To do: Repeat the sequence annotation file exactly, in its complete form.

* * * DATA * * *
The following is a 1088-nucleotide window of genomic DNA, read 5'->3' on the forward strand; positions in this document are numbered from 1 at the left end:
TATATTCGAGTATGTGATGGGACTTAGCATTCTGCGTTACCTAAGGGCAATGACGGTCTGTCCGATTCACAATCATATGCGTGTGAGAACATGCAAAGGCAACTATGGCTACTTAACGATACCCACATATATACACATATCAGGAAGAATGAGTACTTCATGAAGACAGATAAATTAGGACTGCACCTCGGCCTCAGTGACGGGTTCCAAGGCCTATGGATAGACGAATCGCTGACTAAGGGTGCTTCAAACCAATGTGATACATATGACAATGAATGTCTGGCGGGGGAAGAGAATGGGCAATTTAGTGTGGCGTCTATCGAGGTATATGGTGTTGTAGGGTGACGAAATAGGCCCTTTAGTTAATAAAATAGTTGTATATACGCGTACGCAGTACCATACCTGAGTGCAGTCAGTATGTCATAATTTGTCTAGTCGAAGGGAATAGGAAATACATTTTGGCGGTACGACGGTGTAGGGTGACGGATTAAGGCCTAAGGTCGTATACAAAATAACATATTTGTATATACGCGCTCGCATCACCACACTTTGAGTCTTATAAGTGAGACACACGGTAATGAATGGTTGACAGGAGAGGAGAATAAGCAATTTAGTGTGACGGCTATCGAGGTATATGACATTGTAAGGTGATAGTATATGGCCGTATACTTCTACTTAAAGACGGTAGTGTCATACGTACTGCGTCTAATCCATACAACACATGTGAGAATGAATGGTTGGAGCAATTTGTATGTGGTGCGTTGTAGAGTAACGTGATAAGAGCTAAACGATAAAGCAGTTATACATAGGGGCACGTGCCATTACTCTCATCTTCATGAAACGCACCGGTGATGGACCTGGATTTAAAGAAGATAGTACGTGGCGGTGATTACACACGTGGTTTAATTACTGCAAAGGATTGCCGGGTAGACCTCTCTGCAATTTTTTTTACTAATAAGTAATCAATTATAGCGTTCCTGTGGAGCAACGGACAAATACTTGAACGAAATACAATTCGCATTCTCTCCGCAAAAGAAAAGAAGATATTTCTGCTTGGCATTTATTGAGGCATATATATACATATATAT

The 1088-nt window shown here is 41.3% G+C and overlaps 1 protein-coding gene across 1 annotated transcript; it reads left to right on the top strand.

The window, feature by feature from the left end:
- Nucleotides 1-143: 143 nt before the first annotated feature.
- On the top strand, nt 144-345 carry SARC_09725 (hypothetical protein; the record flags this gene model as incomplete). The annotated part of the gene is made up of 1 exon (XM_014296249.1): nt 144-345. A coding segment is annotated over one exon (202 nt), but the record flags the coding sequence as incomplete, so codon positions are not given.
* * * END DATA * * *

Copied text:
The following is a 1088-nucleotide window of genomic DNA, read 5'->3' on the forward strand; positions in this document are numbered from 1 at the left end:
TATATTCGAGTATGTGATGGGACTTAGCATTCTGCGTTACCTAAGGGCAATGACGGTCTGTCCGATTCACAATCATATGCGTGTGAGAACATGCAAAGGCAACTATGGCTACTTAACGATACCCACATATATACACATATCAGGAAGAATGAGTACTTCATGAAGACAGATAAATTAGGACTGCACCTCGGCCTCAGTGACGGGTTCCAAGGCCTATGGATAGACGAATCGCTGACTAAGGGTGCTTCAAACCAATGTGATACATATGACAATGAATGTCTGGCGGGGGAAGAGAATGGGCAATTTAGTGTGGCGTCTATCGAGGTATATGGTGTTGTAGGGTGACGAAATAGGCCCTTTAGTTAATAAAATAGTTGTATATACGCGTACGCAGTACCATACCTGAGTGCAGTCAGTATGTCATAATTTGTCTAGTCGAAGGGAATAGGAAATACATTTTGGCGGTACGACGGTGTAGGGTGACGGATTAAGGCCTAAGGTCGTATACAAAATAACATATTTGTATATACGCGCTCGCATCACCACACTTTGAGTCTTATAAGTGAGACACACGGTAATGAATGGTTGACAGGAGAGGAGAATAAGCAATTTAGTGTGACGGCTATCGAGGTATATGACATTGTAAGGTGATAGTATATGGCCGTATACTTCTACTTAAAGACGGTAGTGTCATACGTACTGCGTCTAATCCATACAACACATGTGAGAATGAATGGTTGGAGCAATTTGTATGTGGTGCGTTGTAGAGTAACGTGATAAGAGCTAAACGATAAAGCAGTTATACATAGGGGCACGTGCCATTACTCTCATCTTCATGAAACGCACCGGTGATGGACCTGGATTTAAAGAAGATAGTACGTGGCGGTGATTACACACGTGGTTTAATTACTGCAAAGGATTGCCGGGTAGACCTCTCTGCAATTTTTTTTACTAATAAGTAATCAATTATAGCGTTCCTGTGGAGCAACGGACAAATACTTGAACGAAATACAATTCGCATTCTCTCCGCAAAAGAAAAGAAGATATTTCTGCTTGGCATTTATTGAGGCATATATATACATATATAT

The 1088-nt window shown here is 41.3% G+C and overlaps 1 protein-coding gene across 1 annotated transcript; it reads left to right on the top strand.

The window, feature by feature from the left end:
- Nucleotides 1-143: 143 nt before the first annotated feature.
- On the top strand, nt 144-345 carry SARC_09725 (hypothetical protein; the record flags this gene model as incomplete). The annotated part of the gene is made up of 1 exon (XM_014296249.1): nt 144-345. A coding segment is annotated over one exon (202 nt), but the record flags the coding sequence as incomplete, so codon positions are not given.